Since its inception in the '60s Star Trek has been on television for thirty seasons and on screen for thirteen motion pictures. Even though it's prided itself on its progressive and tolerant ideologies there has never been a character representing the LGBT community until now. Recently it was announced that the upcoming Star Trek Beyond would confirm Hikaru Sulu as a proud gay man. Actor John Cho, who portrays Hulu in the reboot series, stated to the Australia Herald:
“I liked the approach, which was not to make a big thing out [of] it, which is where I hope we are going as a species, to not politicize one’s personal orientations.”
It was confirmed that Sulu's character would appear on screen with his same-sex partner and their young daughter. Cho seemed excited about the concept and direction of his character, so it was odd when George Takei took the opposite stance.
George Takei is best known for his original portrayal of Hikaru Sulu in the original Star Trek show as well as its accompanying films. The last time he portrayed the character was in an episode of Star Trek Voyager in 1996, almost twenty years ago.
In 2005 Takei publicly came out as a gay man, and announced he'd been in a committed relationship with his partner Brad Altman for eighteen years. Since that time the two have been some of the most vocal supporters of LGBT rights and freedoms so it came as a huge shock that he was disappointed that his iconic character Sulu has been revealed as gay via The Hollywood Reporter.
"I’m delighted that there’s a gay character. Unfortunately, it’s a twisting of Gene’s creation, to which he put in so much thought. I think it’s really unfortunate."
Apparently Takei was even in the loop that Star Trek Beyond writer Simon Pegg and director Justin Lin were considering making Sulu gay, but he had begged them not to.
“I told him, 'Be imaginative and create a character who has a history of being gay, rather than Sulu, who had been straight all this time, suddenly being revealed as closeted.’”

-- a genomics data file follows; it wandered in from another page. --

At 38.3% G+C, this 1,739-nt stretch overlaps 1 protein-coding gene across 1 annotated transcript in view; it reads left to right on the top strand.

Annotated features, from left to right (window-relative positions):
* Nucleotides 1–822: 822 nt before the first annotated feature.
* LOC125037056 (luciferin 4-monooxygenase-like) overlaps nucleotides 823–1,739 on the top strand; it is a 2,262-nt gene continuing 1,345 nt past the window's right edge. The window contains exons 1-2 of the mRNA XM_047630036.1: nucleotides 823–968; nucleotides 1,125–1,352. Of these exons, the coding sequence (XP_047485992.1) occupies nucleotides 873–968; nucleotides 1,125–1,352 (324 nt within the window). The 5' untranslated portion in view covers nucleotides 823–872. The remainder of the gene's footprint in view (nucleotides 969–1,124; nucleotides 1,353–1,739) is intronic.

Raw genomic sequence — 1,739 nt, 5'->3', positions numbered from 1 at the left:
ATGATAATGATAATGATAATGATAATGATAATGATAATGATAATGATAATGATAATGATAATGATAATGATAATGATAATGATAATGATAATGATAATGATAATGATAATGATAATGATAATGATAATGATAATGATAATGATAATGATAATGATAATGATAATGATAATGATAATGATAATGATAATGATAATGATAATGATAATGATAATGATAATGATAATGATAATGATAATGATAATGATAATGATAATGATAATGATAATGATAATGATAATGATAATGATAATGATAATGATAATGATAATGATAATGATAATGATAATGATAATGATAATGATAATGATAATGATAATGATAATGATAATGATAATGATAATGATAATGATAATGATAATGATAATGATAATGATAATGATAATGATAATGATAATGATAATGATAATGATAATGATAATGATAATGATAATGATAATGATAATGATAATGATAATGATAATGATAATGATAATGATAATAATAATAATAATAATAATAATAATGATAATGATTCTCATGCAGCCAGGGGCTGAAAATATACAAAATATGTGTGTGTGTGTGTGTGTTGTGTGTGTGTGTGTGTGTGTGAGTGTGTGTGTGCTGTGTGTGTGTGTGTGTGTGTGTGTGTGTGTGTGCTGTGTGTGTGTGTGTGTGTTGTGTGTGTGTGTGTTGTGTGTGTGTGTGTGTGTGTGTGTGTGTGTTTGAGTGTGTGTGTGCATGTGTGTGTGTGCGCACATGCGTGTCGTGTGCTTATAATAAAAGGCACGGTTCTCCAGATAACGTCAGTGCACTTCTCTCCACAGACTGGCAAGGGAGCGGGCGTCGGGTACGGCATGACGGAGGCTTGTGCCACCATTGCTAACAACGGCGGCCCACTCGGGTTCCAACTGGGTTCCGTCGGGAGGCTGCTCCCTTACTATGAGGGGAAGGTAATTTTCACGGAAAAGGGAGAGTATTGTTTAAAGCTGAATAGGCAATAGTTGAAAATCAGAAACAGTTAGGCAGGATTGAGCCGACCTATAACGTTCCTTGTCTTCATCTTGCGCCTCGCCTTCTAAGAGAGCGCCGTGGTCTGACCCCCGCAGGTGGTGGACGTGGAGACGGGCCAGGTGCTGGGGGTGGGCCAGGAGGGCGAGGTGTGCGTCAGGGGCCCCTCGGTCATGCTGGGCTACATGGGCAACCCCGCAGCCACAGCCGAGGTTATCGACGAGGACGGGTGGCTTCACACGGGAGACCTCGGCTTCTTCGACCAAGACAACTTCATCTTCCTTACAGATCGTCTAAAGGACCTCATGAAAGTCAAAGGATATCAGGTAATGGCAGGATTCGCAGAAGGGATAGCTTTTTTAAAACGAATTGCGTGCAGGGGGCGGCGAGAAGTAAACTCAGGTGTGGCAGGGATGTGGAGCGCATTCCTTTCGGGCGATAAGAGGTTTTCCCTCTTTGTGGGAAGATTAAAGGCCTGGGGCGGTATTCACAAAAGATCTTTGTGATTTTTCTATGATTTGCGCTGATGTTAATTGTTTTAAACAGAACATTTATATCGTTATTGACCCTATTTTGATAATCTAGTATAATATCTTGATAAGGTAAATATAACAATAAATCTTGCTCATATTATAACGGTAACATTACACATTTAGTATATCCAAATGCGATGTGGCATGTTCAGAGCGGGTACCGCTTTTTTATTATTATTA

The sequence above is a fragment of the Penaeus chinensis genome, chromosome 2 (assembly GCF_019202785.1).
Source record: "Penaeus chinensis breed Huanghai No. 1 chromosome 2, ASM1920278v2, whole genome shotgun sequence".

It's very surprising that with all of the work Takei and his husband have done to promote gay rights throughout the world, that he would actively oppose an LGBT character finally appearing in this long standing franchise, especially as it was intended as a tribute to Takei himself.
But today, Simon Pegg responded to George Takei's comments. Pegg is the writer of Star Trek Beyond and stars as Scotty in all three of the new Trek films.
"I have a huge love and respect for George Takei, his heart, courage and humor are an inspiration, however, with regards to his thoughts on our Sulu, I must respectfully disagree with him. He’s right, it is unfortunate, it’s unfortunate that the screen version of the most inclusive, tolerant universe in science fiction hasn’t featured an LGBT character until now, we could have introduced a new gay character, but he or she would have been primarily defined by their sexuality, seen as the ‘gay character’, rather than simply for who they are, and isn’t that tokenism? Also, the audience would infer that there has been an LGBT presence in the Trek universe from the beginning, that a gay hero isn’t something new or strange. It’s also important to note that at no point do we suggest that our Sulu was ever closeted, why would he need to be? It’s just hasn’t come up before."
Pegg has a point! If they'd created a new gay character for this iteration of Star Trek they would have been primarily remembered, and labeled, as LGBT. In an ensemble cast, and especially with such established characters, it would have been hard to introduce a new character and give them enough screen time for the audience to connect with him/her. However, Takei also has a point that creating a new character as gay in Trek canon could be impactful. Turning established characters gay is something that Hollywood has done quite often lately. We've seen it in comic books, television shows and other forms of media.
And just a short while ago, Zachary Quinto, who plays Spock in the reboot, and who happens to be a member of the LGBT community himself, weighed in on Takei's comments along with his cast member Pegg.
"As a member of the LGBT community myself...I was disappointed by the fact that George was disappointed. I think any member of the LGBT community that takes issue with the normalized and positive portrayal of members of our community in Hollywood and in mainstream blockbuster cinema. I get it that he's had his own personal journey and has his own personal relationship with this character, but you know, as we established in the first Star Trek in 2009, we've created an alternate universe. My hope is that eventually, George can be strengthened by the enormously positive response from especially young people who are heartened by and inspired by this really tasteful and beautiful portrayal of something that I think is gaining acceptance and inclusion in our societies across the world, and should be."
With it all said and done, however, I, for one, am very happy to finally see the LGBT community represented and in such a natural way, and I do agree with Pegg and Quinto: hopefully our culture is heading in a way where these kinds of topics will stop being controversial!